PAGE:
Disarm Now Plowshares loses appeal (government loses moral values)

Hot off the presses from Courthouse News Service is news of today’s appelate court ruling on the Disarm Now Plowshares appeal of their conviction for the 2009 Plowshares action at the Bangor Trident submarine base. As usual, U.S. “law” (protecting government property) trumps the Hague Convention, Nuremberg Principles, the laws of war, every precept of international humanitarian law and pretty much every treaty to which the U.S. is a party. Why??? Because we say so!!! 

Convictions Upheld for Protesting Priests, Nun

by Tim Hull, Courthouse News Service, April 13, 2012

The 1907 Hague Convention does not override federal laws against trespassing and destroying government property, the 9th Circuit ruled Friday, affirming the convictions of two Catholic priests and an 80-year-old nun for breaking into a Naval base.

Marines arrested Father Stephen Kelly, Father William Bichsel, Sister Anne Montgomery and others in 2009 after they cut through two fences and gained access to a secure section of U.S. Naval Base Kitsap-Bangor near Seattle. Longtime nuclear disarmament activists, the group was there to protest the base’s purported housing of submarines carrying nuclear Trident missiles. Inside the base, the group spread simulated blood on fences and brandished a banner that read, “Plowshares – Trident Illegal and Immoral.”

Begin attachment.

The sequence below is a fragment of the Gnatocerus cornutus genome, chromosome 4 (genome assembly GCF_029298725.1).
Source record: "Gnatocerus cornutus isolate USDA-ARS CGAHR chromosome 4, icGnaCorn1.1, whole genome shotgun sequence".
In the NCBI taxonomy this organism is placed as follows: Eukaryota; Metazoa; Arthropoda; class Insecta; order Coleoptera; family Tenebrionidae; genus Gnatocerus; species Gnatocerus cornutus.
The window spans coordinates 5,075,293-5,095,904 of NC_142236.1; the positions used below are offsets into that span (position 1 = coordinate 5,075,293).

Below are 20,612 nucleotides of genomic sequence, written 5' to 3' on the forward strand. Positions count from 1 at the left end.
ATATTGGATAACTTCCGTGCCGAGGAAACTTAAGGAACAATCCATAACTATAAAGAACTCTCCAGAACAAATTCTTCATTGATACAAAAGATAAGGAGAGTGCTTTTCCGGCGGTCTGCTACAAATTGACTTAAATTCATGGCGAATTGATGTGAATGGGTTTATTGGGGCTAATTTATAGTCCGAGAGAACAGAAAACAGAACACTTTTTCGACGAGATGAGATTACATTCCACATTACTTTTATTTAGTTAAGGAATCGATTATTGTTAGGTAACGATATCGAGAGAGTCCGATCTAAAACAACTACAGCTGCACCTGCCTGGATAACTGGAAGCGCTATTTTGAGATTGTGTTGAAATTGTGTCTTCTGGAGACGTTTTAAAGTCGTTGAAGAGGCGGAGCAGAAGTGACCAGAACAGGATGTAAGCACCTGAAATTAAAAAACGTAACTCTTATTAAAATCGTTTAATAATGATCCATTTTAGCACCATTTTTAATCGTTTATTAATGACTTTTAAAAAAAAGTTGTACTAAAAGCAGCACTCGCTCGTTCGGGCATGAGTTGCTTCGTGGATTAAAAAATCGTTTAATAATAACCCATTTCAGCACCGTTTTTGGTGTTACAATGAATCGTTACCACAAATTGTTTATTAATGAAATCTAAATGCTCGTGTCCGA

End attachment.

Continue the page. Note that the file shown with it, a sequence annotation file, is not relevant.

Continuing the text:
Charged in Tacoma, Wash., with criminal trespassing and destruction of property, the activists argued for dismissal based on their theory that international law, specifically the 1907 Hague Convention Respecting the Laws and Customs of War on Land and its Annex, required it. A jury convicted on all counts.

The same argument fared no better on appeal. A panel of three 9th Circuit judges affirmed the District Court unanimously on Friday in Seattle.

Even if the the Hague Convention had “domestic legal effect”, it would at best be on equal footing with federal law, the panel found.

“In the end, Congress has decided to protect the property of the United States,” wrote U.S. District Judge James Gwin for the panel, sitting by designation from the Northern District of Ohio. “The Hague Convention neither conflicts with nor supersedes those statutes. The district court properly refused to dismiss the indictment.”

Source: http://www.courthousenews.com/2012/04/13/45607.htm

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